What Manmade Footpaths Can Tell Us About A City
You've seen them all over, every time you go into an urban area. But you've probably never thought about the psychology or the socioeconomic factors at play underneath.
We're talking about informal footpaths, or shortcuts—those manmade trails that cut across open lots and grassy fields.
Illinois State University assistant professor Alec Foster has been studying these footpaths.
“It is kind of an esoteric topic,” he mused. “But we’re hoping that (my research) gets people excited and more interested in desire lines. As an urban geographer, this issue of mobility is such a huge one for us. How do people get from point to point across a city?”
It's a big issue in cities like Detroit, where Foster and his research partner Joshua Newell studied where footpaths emerged—and where they disappeared. Going back to 2010, they spotted 5,680 individual footpaths totaling 150 miles in length. They tracked a portion of those footpaths over time, finding almost 70% of them had disappeared by 2016 in the city’s lower-income lower east side. There’s a lot of vacant land on the lower east side, Foster said.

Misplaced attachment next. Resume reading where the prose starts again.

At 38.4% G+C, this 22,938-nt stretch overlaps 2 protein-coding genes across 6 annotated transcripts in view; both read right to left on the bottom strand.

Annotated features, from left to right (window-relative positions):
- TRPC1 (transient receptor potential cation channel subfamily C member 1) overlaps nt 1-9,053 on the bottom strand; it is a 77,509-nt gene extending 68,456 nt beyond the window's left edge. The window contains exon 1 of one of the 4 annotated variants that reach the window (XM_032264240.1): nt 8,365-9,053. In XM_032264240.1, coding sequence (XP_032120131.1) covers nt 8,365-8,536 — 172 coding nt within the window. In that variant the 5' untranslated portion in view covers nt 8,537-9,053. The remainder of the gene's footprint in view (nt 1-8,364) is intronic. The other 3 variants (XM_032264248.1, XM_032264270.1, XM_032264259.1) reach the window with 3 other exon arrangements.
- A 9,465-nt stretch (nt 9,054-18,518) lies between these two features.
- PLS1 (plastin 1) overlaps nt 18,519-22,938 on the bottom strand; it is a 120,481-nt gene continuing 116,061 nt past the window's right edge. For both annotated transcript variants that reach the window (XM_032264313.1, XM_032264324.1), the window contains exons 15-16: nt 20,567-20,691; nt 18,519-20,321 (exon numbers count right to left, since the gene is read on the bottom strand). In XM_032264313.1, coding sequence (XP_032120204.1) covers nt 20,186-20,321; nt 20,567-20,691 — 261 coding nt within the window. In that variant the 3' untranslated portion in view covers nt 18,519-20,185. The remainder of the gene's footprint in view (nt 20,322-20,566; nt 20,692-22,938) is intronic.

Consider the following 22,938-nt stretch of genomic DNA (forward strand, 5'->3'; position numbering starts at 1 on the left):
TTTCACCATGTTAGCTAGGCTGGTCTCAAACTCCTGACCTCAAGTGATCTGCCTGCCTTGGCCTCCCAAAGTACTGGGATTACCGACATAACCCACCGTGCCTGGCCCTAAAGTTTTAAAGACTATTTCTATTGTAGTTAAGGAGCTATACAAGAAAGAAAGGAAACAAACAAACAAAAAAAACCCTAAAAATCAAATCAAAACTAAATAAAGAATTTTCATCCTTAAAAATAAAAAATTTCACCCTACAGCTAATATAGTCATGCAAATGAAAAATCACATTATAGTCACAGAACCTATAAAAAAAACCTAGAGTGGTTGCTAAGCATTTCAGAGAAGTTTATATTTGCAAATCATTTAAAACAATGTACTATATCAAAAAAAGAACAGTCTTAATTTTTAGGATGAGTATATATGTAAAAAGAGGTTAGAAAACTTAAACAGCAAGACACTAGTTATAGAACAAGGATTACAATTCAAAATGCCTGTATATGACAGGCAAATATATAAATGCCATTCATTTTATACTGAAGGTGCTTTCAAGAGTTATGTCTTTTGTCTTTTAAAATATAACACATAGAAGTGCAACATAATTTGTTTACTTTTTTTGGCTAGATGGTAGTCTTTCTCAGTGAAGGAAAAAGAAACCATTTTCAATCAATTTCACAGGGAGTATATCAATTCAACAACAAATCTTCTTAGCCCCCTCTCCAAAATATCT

“They’re areas that are marginalized, where there’s poor transportation infrastructure. They don’t get frequent bus service. There are very low levels of income, high poverty. There are cracked or non-existing sidewalks,” Foster said.
“So you can see (the desire lines) as a reflection of residents trying to make their way in the face of this marginalization, to find out how to make it to work, to school, or get the necessities of daily life, trying to chart their way across the city,” Foster said.
Another prime example of desire lines: The Illinois State University Quad. Its crisscrossing sidewalks represent paths students walked or would walk—even if the sidewalks weren’t there.
Learn more about Foster’s research in this Sound Ideas interview:
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